I swear at them. They offend my eyes, they hurt my knees, they burn (or freeze) my bottom, they beat up my hands and they scream to a stop every time I run onto a rock. The last complaint is the critical one, because I like fast, shallow, rocky rivers and am neither attentive nor skillful enough to avoid all the nonliquid spots. The screeching, groaning, ringing sound an aluminum boat makes when it runs onto a rock is just the sort of downtown sound I go canoeing to get away from.

Now there is a plastic that has all of an aluminum hull's virtues and none of the shortcomings. Uniroyal's ABS (acrylonitrile butadiene styrene), mercifully called Royalex, is light, strong, durable and forgiving. A hull made of it even floats when full of water. There probably is no better measure of how fast the stuff is taking over the canoe market than the fact that Grumman has brought out an ABS model.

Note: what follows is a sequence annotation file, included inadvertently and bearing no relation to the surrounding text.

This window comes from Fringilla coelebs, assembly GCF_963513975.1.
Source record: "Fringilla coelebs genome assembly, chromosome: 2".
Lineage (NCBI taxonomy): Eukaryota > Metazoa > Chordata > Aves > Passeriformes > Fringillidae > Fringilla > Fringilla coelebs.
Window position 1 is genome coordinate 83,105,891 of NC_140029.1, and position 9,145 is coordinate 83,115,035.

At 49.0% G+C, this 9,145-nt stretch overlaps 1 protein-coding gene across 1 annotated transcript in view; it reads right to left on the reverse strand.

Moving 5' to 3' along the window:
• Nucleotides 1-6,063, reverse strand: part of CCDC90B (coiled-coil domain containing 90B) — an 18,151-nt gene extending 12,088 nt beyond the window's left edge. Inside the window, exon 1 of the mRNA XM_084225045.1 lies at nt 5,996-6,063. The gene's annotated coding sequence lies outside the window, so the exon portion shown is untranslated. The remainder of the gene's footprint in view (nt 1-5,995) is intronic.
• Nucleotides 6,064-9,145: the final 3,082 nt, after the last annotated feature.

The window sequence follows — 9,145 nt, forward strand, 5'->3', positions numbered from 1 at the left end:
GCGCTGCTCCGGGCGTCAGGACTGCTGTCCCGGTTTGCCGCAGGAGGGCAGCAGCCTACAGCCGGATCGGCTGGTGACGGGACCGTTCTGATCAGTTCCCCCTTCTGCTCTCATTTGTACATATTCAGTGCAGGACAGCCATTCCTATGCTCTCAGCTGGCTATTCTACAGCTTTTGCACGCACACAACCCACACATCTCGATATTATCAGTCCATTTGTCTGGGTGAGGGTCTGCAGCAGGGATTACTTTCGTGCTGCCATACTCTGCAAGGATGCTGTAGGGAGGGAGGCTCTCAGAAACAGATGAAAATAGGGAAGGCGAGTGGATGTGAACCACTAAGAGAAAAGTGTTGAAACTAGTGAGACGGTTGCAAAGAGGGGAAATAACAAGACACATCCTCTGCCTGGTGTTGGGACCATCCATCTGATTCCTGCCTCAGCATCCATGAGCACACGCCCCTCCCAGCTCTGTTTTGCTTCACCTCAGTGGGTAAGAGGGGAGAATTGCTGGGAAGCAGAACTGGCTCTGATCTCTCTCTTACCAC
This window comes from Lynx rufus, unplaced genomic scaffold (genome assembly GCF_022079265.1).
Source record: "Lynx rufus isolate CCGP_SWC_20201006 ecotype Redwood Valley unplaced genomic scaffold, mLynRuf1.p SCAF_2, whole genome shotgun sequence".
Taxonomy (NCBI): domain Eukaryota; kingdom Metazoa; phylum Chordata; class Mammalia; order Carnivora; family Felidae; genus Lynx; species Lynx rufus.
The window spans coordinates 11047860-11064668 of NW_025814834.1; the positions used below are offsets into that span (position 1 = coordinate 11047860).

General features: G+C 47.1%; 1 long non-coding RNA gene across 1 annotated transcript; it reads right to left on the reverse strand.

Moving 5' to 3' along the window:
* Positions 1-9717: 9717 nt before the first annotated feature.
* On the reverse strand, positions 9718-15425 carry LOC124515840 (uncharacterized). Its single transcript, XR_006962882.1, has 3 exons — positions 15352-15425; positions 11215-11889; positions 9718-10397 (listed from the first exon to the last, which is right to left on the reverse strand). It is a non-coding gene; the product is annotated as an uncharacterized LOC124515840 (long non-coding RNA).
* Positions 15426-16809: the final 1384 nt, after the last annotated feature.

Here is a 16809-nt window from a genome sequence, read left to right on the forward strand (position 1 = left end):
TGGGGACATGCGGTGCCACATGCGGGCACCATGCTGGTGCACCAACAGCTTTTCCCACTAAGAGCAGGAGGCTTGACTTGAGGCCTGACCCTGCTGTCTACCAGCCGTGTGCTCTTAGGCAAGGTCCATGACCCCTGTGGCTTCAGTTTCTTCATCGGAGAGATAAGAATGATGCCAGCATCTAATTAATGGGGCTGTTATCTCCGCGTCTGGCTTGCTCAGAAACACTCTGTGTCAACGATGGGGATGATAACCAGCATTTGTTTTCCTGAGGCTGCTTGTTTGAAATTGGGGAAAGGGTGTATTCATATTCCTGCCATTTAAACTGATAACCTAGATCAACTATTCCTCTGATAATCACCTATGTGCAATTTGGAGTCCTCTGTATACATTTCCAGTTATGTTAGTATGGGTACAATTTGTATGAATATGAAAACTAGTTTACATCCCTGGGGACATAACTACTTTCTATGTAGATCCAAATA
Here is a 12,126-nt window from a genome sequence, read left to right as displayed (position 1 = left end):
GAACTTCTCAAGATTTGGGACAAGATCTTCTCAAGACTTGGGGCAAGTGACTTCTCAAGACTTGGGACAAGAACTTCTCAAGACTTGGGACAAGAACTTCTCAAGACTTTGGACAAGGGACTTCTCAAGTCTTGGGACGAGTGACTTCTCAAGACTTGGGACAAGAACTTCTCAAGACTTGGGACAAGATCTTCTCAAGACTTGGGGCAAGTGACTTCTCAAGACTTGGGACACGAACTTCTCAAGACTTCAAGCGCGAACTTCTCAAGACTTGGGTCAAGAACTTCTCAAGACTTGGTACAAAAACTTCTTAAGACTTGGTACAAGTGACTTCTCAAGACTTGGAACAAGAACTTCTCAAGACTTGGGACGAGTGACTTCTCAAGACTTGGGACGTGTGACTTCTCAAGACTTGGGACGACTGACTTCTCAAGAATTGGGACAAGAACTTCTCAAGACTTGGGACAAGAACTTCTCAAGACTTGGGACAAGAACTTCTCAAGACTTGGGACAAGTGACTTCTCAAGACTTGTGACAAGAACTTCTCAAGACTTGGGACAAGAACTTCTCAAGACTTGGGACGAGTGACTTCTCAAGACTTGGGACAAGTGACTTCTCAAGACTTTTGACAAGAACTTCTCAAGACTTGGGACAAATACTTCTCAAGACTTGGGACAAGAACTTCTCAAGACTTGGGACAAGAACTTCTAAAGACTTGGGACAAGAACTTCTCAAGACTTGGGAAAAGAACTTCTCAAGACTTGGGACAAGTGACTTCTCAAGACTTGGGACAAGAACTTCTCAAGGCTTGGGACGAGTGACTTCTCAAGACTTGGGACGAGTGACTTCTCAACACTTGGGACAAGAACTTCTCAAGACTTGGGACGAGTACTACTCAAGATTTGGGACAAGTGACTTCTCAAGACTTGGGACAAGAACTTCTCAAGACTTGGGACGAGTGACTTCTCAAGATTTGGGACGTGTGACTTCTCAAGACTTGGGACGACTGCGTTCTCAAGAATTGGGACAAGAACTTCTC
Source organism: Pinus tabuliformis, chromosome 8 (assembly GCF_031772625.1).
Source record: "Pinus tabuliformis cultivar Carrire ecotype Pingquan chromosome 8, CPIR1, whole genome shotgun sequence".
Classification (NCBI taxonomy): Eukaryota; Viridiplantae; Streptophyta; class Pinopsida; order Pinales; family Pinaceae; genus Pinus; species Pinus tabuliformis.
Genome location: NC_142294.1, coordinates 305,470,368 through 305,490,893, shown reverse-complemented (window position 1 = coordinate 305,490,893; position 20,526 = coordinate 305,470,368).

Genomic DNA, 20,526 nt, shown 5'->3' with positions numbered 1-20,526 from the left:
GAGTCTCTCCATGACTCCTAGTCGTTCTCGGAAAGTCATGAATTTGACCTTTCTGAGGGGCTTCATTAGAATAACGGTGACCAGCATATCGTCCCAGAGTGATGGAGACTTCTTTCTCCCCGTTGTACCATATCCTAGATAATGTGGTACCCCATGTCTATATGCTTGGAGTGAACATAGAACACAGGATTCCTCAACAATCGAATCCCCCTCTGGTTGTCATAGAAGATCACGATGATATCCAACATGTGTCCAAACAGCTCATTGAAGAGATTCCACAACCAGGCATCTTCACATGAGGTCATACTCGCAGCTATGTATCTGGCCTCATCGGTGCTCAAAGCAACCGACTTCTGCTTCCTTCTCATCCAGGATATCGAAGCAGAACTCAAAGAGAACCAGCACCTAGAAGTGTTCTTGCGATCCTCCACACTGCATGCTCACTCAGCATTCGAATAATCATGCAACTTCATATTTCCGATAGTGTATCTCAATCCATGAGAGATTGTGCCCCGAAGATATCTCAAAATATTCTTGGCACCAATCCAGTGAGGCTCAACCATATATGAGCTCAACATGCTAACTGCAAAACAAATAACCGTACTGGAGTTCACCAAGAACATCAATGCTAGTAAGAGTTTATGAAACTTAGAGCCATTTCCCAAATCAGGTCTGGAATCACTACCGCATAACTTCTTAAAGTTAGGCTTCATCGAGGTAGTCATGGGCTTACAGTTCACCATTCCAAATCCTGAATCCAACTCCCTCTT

Having settled on a plastic boat I had to pick a style. While most ABS hulls are very similar, subtle differences in shape have pronounced effects on handling. A sharp-ender holds course better but is harder to pivot; a high bow and stern turn away whitewater but catch more wind. hShort canoes are nimble but can't carry much; long ones carry more but are more, to carry.

Old Town, Blue Hole, Grumman, Coleman and all the others have their points, but I settled on the Shenandoah Classic, made by the Shenandoah Canoe Company of Luray, a subsidiary of Shenandoah River Outfitters.